Here to help, so let me know what you need to help get this accomplished, even if it's a month in Mexico.

    Ken Gracey
    I guess it would be interesting to know which features draw the most power. There has been a lot of speculation here but not much real information. Does reducing the RAM sizes help? Does eliminating RAM blocks help? Does removing instructions help? I suppose they all help some but there may be more bang-for-the-buck for some than others. Does Parallax have any real data to indicate which features are causing the most power consumption?
  • David BetzDavid Betz Posts: 14,405
    edited 2014-04-02 17:52
    jmg wrote: »
    That seems a valid discussion if/when the part fails to fit - which it may still do. Remember, FIT is not confirmed yet, just 'indicated'.
    I know very little about the physics involved here. I thought that reducing the number of RAM blocks might reduce power consumption. You wouldn't need the cache or tag RAMs or the LRU logic in the 7 "normal" COGs. Maybe that savings isn't enough to make much of a difference though.
  • jazzedjazzed Posts: 11,803
    edited 2014-04-02 17:53
    Option 1 would take too long, Chip mentioned many times that the tool chain is broken and cannot (as I recall) do drc checks for the layout.
    I was told an enhanced P1B from scratch would be cake. No tools dependencies. Having the money for it is another story.
  • Cluso99Cluso99 Posts: 18,020
    edited 2014-04-02 17:54
    David Betz wrote: »
    How about only one COG that can do hub execution? (running and ducking for cover!)
    How about 2 ?

    Unfortunately it needs a lot more than this removed. So the other 6 cogs need to be culled differently.

    Otherwise, we accept the P2 power for what it is, and market it that way.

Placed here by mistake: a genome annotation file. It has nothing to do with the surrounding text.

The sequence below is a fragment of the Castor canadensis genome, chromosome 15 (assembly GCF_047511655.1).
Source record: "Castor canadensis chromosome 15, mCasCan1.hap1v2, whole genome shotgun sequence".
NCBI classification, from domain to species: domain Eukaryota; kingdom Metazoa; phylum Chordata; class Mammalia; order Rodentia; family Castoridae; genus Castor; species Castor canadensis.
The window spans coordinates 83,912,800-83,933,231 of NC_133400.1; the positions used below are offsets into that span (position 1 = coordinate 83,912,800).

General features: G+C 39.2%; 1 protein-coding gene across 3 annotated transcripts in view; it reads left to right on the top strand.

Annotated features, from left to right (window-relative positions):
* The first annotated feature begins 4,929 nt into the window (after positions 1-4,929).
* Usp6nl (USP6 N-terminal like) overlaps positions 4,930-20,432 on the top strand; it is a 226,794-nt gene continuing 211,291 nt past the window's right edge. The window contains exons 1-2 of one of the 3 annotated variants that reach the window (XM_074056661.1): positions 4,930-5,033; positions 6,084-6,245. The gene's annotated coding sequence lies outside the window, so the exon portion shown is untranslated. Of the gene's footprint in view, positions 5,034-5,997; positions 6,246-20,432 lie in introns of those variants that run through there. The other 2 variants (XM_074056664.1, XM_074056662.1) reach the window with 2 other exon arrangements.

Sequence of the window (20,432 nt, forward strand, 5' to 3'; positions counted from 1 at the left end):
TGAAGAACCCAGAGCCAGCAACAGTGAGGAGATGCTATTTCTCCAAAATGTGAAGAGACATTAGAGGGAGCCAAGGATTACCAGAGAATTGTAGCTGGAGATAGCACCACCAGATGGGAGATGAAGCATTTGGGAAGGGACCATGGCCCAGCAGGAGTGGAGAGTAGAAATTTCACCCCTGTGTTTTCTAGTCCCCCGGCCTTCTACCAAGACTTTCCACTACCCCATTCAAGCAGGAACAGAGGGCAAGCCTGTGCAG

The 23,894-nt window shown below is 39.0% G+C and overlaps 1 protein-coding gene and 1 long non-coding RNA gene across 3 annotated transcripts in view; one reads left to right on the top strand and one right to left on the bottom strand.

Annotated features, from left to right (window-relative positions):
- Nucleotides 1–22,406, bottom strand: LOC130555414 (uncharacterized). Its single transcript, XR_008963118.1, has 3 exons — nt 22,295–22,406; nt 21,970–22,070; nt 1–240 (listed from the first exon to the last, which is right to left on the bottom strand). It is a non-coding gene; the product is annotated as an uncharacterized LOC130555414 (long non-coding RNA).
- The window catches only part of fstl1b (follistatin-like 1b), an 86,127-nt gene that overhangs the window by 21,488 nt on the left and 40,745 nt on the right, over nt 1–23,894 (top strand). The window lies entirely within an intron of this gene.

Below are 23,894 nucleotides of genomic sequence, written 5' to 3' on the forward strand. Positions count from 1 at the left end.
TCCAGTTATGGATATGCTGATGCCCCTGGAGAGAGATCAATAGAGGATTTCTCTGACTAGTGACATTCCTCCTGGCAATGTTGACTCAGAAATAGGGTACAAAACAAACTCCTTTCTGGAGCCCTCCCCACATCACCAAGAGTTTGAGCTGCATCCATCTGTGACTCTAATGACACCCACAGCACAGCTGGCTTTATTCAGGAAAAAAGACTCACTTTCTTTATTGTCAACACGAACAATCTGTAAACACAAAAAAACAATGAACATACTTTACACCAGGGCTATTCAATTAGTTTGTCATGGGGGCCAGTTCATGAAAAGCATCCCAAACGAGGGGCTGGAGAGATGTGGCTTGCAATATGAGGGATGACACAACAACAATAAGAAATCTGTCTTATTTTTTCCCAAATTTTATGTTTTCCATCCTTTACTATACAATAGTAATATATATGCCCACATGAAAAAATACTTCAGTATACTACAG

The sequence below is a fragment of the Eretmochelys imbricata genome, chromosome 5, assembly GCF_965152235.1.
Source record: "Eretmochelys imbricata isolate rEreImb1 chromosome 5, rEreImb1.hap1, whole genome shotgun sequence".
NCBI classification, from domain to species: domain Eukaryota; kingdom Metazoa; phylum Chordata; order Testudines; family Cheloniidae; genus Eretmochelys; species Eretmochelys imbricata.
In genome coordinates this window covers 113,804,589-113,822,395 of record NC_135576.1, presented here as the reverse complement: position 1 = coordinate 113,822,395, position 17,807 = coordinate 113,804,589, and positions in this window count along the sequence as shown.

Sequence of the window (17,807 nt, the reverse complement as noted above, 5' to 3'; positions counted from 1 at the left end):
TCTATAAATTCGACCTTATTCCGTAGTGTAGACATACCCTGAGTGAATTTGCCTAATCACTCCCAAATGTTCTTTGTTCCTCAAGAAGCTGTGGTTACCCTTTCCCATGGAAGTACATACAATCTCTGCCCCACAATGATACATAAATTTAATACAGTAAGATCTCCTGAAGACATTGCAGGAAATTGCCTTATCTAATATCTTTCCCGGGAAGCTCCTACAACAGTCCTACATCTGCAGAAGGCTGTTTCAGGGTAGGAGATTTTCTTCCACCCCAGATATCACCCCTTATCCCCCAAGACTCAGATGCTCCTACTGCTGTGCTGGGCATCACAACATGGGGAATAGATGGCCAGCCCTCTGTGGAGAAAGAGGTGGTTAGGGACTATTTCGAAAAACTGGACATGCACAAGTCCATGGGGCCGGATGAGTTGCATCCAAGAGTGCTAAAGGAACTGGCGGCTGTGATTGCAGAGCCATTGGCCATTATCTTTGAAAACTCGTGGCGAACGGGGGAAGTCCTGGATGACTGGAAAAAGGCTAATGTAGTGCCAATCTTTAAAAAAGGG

Or back to an advanced P1B in the interim until a 40/65/90nm P2 can be funded/built.
  • David BetzDavid Betz Posts: 14,405
    edited 2014-04-02 17:54
    jazzed wrote: »
    I was told an enhanced P1B from scratch would be cake. No tools dependencies. Having the money for it is another story.
    Yes, I believe Chip once said he could translate P1 to Verilog in a few days.
  • jmgjmg Posts: 14,855
    edited 2014-04-02 17:58
    Cluso99 wrote: »
    Chip,
    Is it possible to use the same die in an FPGA package
    Err ?? You miught want to correct that, I think you mean BGA, not FPGA ??
    Cluso99 wrote: »
    For the FPGA256 (presuming 1.0mm pitch) would we get away with only requiring connections from the outer 3 rows (60 pins outer, then 52 and 44 = 156 pins total)?
    No.

    Looking at the TI ahd JEDEC docs above, there is actually not much difference thermally between BGA and ThermalPAD, and a key item is the multiple thermal vias - their TQFP144 example uses 100, so all those inner BGA pins are needed for thermal-paths.
    They could be mostly GND pins, but they will need to be there.

    BGA does allow different die design, but that is quite a big change from the hand-layout rim we have now.
  • jmgjmg Posts: 14,855
    edited 2014-04-02 18:04
    David Betz wrote: »
    I guess it would be interesting to know which features draw the most power. There has been a lot of speculation here but not much real information. Does reducing the RAM sizes help? Does eliminating RAM blocks help? Does removing instructions help? I suppose they all help some but there may be more bang-for-the-buck for some than others. Does Parallax have any real data to indicate which features are causing the most power consumption?

    Transistors do not consumer dynamic power, toggling nodes is what draws power,
    via
    ChipPower = SumOfAll(Cpd * Ft * Vcc^2)

    (you can see instantly why lowering Vcc helps here)

    So resource that is there, but not toggling consumes die area, but very little mW (Static only)
  • rjo__rjo__ Posts: 2,115
    edited 2014-04-02 18:05
    What is wrong with an energy sipping full bored 4 cog P2, with Cogs operating at twice the bandwidth?